Guest blogger Rebecca Zook writes on how to find a good tutor when living overseas.
Trying to find a qualified tutor while living abroad can sometimes leave expat parents feeling lost. Whether you’re searching for a precalculus tutor in Beijing or a reading tutor in the UAE, here are some tips on how to find a good tutor while you’re abroad.
Ask your support network. Ask for recommendations from your kid’s teacher, guidance counselor, or school. Ask fellow expat parents for a referral. Try your local embassy or consulate. Send out a tweet, update your facebook status, and post a query on your local expat online message board. Someone you already know might know someone great!
Ask the internet. A lot of independent tutors have websites that include their contact info as well as information about their tutoring experience and philosophy. (Also, lots of tutors also post on craigslist, though markets outside of the US tend to have fewer listings than major US cities.) Look for tutors who put some thought and effort into their website or ad, and keep your eyes peeled for someone who you feel might click with your kid.
Look for individuals. Tutoring works best as a one-on-one mentoring relationship. Look for tutors who promote themselves as individuals, since they’ll have more invested in their work. If you choose to go through an agency, ones that post bios and pictures of their tutors are a better bet than most.
Consider online tutoring. Working with an online tutor from your country of origin can allow you to connect to a much wider selection of potential candidates. If you’re having trouble finding someone locally who is experienced and whose accent your kids can understand, consider working online with a tutor from back home. If you find an online tutor your kid likes, you can continue to work with them through multiple relocations or even after repatriating.
Make contact and ask questions. Once you get a list of potential tutors, call or email them. Ask about the tutor’s experience helping kids with a particular subject, grade level, learning style, or learning disability. You can also inquire about their methods, philosophy, credentials, references, and reasons they became a tutor.
Pay attention to how the interaction feels. Does the potential tutor listen to you carefully? Do they ask you good questions? Do they seem to have a sense of humor? Would you feel comfortable working with them one-on-one? Trust yourself.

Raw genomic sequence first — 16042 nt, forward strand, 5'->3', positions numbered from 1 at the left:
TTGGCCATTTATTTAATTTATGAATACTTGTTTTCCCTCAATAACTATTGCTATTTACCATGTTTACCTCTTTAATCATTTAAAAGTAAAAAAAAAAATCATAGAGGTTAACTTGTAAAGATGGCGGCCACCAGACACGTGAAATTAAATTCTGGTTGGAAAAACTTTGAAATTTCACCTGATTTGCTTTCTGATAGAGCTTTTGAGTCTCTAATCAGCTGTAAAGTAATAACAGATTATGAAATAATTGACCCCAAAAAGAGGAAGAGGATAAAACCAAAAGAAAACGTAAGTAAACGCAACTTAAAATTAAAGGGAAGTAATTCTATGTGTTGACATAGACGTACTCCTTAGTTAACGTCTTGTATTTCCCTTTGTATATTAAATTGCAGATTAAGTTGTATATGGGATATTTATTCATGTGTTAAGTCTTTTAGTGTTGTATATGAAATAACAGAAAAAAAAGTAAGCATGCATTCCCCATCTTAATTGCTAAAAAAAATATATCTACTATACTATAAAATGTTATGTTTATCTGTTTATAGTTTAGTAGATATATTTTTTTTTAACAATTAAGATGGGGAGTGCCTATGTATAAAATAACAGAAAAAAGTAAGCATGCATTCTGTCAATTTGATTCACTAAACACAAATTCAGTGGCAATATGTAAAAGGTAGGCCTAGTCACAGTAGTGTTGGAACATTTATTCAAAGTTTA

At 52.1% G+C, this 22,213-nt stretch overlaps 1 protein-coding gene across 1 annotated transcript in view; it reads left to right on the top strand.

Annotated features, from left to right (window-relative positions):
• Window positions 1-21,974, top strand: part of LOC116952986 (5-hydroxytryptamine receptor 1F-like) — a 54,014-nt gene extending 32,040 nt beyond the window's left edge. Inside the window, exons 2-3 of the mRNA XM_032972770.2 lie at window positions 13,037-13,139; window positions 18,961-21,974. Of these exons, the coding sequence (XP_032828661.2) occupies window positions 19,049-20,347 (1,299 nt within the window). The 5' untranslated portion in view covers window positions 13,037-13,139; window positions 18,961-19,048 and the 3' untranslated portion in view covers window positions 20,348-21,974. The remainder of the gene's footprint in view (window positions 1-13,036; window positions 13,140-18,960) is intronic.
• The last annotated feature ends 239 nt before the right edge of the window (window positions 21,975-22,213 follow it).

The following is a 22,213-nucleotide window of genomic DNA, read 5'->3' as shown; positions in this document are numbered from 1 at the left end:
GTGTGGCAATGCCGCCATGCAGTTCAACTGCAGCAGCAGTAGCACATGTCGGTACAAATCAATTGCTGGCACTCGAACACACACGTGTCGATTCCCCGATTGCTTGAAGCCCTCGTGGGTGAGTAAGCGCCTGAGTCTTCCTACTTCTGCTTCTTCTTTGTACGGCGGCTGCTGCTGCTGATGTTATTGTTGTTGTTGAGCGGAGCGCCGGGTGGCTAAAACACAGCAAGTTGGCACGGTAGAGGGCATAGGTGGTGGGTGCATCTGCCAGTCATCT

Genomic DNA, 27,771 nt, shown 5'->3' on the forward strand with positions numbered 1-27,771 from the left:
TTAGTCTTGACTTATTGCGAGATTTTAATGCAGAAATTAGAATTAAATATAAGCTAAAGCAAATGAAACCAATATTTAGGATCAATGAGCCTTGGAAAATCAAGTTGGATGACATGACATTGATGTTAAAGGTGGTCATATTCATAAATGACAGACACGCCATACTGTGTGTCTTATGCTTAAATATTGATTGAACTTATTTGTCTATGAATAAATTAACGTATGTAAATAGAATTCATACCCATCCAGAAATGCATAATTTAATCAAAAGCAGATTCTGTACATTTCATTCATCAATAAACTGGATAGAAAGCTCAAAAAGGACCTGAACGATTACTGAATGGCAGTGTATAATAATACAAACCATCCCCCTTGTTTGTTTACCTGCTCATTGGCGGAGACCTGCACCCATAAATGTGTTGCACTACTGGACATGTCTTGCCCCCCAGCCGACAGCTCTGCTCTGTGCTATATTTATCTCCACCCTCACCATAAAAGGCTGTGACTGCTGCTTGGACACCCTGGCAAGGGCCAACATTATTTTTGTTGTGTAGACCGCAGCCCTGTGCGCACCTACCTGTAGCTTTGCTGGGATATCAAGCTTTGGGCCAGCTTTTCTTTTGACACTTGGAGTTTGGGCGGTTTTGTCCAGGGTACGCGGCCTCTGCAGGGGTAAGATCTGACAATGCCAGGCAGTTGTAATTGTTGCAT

Try out the tutor. Try the tutor out for one paid session to make sure they’re a good fit before making a final decision. Make sure your kid takes some recent work so they can go over the parts that are confusing. By the end of the initial meeting, you should have a clear sense of whether or not your kid wants to continue.
Things to look for: Does the tutor pay attention to whether or not the student understands? Do they adjust their approach if the student doesn’t understand? A good tutor will explain things different ways until they find the way that clicks for your kid.
Does your kid feel comfortable with the tutor? The more honest your kid can be about what they don’t understand, the more effective the tutoring will be.
Is the tutor helping? It may take several sessions before you start to see improvement in grades as a result of tutoring, but your kid should feel like they understand things at least a little bit better after the first session.
The bottom line: Trust your own instincts and feelings. Every tutor has their own style, and you want to find someone who works with your kid’s style. The best tutors not only know what they’re talking about and can help your kid understand it, but they’ll also help your kid feel good about the whole process.
Bio: Rebecca Zook is an American online female math tutor who has been helping students get math into their brains for seven years. She blogs about learning at Triangle Suitcase.